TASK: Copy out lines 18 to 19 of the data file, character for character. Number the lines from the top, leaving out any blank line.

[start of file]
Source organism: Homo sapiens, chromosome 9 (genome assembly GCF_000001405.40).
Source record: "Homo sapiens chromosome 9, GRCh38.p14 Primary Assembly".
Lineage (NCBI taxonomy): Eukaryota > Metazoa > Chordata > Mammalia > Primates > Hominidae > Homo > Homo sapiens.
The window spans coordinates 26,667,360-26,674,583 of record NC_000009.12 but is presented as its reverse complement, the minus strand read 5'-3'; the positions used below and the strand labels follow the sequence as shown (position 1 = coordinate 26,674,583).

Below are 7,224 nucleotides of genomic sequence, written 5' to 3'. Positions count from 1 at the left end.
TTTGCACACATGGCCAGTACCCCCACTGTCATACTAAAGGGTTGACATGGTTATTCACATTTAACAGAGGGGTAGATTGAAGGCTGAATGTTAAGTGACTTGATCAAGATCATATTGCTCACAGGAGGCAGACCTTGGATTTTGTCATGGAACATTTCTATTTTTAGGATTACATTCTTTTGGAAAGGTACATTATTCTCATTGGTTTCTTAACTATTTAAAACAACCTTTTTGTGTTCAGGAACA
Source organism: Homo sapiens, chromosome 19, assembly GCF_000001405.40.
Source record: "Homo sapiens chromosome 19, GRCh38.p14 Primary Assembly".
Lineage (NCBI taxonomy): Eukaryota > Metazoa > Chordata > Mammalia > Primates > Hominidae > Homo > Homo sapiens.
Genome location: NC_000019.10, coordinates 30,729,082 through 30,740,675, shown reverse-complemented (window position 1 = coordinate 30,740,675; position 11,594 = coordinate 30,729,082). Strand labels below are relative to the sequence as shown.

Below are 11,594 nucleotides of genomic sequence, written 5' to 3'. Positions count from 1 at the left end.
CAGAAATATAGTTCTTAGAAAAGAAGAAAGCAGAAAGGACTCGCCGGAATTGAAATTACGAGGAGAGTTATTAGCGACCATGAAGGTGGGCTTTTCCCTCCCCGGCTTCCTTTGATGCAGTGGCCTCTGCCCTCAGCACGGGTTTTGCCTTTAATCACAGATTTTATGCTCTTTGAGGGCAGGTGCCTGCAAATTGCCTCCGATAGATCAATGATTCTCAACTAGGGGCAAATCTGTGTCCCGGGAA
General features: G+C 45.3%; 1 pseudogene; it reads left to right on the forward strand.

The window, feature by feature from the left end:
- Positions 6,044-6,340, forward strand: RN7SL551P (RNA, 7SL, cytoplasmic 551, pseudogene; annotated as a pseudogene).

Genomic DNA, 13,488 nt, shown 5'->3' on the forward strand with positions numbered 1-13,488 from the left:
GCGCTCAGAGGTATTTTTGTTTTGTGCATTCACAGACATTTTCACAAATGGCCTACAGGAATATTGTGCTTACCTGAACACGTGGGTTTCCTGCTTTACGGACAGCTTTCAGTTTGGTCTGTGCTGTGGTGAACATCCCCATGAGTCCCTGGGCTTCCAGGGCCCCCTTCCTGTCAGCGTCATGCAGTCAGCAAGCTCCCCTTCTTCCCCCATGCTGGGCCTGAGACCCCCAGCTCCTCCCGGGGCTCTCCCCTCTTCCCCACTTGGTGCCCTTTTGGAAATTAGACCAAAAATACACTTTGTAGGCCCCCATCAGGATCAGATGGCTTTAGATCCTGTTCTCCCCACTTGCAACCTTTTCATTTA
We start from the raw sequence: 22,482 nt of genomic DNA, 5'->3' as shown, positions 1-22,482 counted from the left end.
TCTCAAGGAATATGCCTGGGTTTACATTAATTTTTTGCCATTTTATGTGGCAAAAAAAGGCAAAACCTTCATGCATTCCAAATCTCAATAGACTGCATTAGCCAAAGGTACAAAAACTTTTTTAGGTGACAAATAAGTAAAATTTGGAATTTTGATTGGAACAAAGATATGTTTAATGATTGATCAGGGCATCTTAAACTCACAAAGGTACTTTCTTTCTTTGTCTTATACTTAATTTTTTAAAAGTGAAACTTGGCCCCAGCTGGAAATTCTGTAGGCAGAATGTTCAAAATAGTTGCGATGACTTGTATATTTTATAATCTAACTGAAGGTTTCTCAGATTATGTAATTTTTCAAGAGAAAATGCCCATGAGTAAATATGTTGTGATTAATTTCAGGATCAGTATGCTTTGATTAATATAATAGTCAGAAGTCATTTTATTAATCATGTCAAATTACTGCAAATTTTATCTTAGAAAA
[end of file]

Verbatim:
We start from the raw sequence: 22,482 nt of genomic DNA, 5'->3' as shown, positions 1-22,482 counted from the left end.
TCTCAAGGAATATGCCTGGGTTTACATTAATTTTTTGCCATTTTATGTGGCAAAAAAAGGCAAAACCTTCATGCATTCCAAATCTCAATAGACTGCATTAGCCAAAGGTACAAAAACTTTTTTAGGTGACAAATAAGTAAAATTTGGAATTTTGATTGGAACAAAGATATGTTTAATGATTGATCAGGGCATCTTAAACTCACAAAGGTACTTTCTTTCTTTGTCTTATACTTAATTTTTTAAAAGTGAAACTTGGCCCCAGCTGGAAATTCTGTAGGCAGAATGTTCAAAATAGTTGCGATGACTTGTATATTTTATAATCTAACTGAAGGTTTCTCAGATTATGTAATTTTTCAAGAGAAAATGCCCATGAGTAAATATGTTGTGATTAATTTCAGGATCAGTATGCTTTGATTAATATAATAGTCAGAAGTCATTTTATTAATCATGTCAAATTACTGCAAATTTTATCTTAGAAAA